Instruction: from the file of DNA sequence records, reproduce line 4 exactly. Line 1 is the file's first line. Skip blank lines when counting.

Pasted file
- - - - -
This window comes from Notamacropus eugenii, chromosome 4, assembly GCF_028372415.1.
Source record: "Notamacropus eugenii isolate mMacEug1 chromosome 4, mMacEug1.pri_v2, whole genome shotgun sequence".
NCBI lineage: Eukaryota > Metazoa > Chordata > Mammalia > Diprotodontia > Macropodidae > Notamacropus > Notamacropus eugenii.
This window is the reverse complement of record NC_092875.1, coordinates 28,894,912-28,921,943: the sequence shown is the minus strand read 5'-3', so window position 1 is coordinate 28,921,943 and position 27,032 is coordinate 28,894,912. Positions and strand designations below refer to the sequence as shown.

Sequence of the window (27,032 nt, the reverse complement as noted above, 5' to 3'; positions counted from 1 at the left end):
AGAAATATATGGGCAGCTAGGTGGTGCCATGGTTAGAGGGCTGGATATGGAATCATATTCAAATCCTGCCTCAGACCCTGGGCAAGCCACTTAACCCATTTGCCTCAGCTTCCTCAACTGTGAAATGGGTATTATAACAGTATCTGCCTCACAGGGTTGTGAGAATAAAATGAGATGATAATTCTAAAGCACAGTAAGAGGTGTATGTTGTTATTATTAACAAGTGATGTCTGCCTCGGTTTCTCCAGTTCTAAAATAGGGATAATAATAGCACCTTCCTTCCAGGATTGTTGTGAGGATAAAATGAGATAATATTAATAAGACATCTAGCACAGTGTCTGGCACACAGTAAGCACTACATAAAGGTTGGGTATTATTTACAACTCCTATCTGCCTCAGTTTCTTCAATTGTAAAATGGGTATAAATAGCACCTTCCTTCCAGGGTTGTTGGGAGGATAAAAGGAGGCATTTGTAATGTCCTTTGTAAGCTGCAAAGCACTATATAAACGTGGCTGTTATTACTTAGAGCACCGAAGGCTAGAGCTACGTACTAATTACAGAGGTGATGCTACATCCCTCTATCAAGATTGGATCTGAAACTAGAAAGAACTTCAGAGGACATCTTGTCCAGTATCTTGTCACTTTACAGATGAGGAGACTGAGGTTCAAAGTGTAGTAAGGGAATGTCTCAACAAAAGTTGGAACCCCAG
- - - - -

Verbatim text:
This window is the reverse complement of record NC_092875.1, coordinates 28,894,912-28,921,943: the sequence shown is the minus strand read 5'-3', so window position 1 is coordinate 28,921,943 and position 27,032 is coordinate 28,894,912. Positions and strand designations below refer to the sequence as shown.